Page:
Coming out this week is the action packed spy thriller, ‘Salt,’ starring Angelina Jolie, Liev Schreiber, and Chiwetel Ejiofor.
Jolie stars as Evelyn Salt, a CIA officer who swore an oath to duty, honor, and country. When she is accused by a defector of being a Russian sleeper spy, Salt goes on the run to clear her name and ultimately prove she is a patriot. Using all her skills and years of experience as a covert operative, she must elude capture and protect her husband or the world’s most powerful forces will erase any trace of her existence.
Ejiofor plays Peabody, a CIA counter-intelligence officer.
The role was rewritten for Jolie after Tom Cruise was initially attached as Edwin Salt.
Black Voices caught up with Jolie and Chiwetel in Washington D.C as they promoted the film and talked about the difference in the gender switch for Jolie.
When you first read the script was it already modified to be Evelyn Salt?
Angelina Jolie: No. I got a call that said, ‘We’ve got a role, we’ve got a movie for you and your name is Edwin and you have a wife.’
Can you talk then about how you worked to develop that and change it?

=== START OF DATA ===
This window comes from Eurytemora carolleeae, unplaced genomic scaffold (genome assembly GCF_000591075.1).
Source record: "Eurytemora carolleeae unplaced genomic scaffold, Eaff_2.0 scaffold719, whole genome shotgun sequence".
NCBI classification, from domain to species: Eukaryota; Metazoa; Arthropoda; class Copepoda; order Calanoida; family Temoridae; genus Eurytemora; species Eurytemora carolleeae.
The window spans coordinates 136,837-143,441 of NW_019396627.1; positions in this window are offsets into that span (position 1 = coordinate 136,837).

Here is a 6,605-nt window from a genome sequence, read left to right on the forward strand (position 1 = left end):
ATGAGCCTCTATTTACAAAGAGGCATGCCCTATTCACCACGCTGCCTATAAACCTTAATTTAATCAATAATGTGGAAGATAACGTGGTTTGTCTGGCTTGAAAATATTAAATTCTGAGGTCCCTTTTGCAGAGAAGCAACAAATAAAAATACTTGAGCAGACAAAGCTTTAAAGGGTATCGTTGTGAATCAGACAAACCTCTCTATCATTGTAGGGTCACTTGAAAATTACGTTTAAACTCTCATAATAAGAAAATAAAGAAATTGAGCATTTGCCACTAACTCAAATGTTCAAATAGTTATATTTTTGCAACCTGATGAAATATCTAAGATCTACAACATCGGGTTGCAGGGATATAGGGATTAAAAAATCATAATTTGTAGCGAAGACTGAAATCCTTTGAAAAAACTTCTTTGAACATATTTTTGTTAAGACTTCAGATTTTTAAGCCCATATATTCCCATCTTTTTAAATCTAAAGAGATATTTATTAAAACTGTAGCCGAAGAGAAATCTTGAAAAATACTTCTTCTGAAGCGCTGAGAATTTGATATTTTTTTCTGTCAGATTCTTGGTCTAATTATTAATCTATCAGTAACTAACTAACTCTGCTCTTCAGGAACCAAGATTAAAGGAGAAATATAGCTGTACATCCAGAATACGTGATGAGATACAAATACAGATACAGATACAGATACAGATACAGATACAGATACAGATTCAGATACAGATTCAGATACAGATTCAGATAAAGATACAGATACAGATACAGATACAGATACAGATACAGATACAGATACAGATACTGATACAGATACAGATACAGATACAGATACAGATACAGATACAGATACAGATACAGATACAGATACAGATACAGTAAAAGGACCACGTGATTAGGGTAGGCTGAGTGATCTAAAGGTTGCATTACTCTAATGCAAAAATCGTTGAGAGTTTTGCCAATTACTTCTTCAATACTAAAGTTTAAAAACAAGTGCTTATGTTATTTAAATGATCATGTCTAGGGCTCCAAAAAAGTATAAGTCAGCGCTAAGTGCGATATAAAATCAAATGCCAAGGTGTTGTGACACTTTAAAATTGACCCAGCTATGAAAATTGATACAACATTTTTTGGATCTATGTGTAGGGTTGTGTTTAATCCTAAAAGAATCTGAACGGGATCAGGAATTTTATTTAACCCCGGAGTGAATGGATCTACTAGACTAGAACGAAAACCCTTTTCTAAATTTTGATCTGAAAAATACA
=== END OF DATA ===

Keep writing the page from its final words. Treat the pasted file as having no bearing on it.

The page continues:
Angelina Jolie: Well, the first thing is that the big transition he made was that he had a wife and child and in the end he was able to say, ‘I love you.’ This was the big arc. I said that wasn’t something that would be surprising for a woman. And I don’t think this woman would have a child. So the first thing was that we couldn’t have a child and we had to find a way to have this relationship with a husband or a wife that is very different. What would you not expect a woman to do, what would be unusual, what would suit a woman but be something that we could do? What do we do with that? That was the first thing and then once we decided what we were going to do it was how we were going to make that work in the movie.
Would your performance be different if it had been Edwin Salt or is it across the board in suspect regardless of gender?
Chiwetel Ejiofor: Yes. I think the script changed in a number of different ways as a result of the gender change. I don’t know if that was one of them I don’t think so. But I say there is so much we have in terms of gender expectation that I was so surprised. It was surprising to me and I came to the project fairly late well after these changes had been made and Edwin and Evelyn but I still was aware that certain things were being figured out because things were slightly about more expectation and I think it’s still quite fascinating. If a man is trying to save his wife there’s a different there’s a subtle difference in terms of the movie than the woman trying to save her husband. And trying to delineate what those difference are in fact it’s quite complicated buts it’s about our expectations are for the character. I think it’s very interesting the way it is now I think it pushes certain boundaries and I don’t know if there are many other films that have pushed that and it also shows that it works and you don’t feel like the husbands weak or you don’t feel you buy both characters and I think that’s a very important push.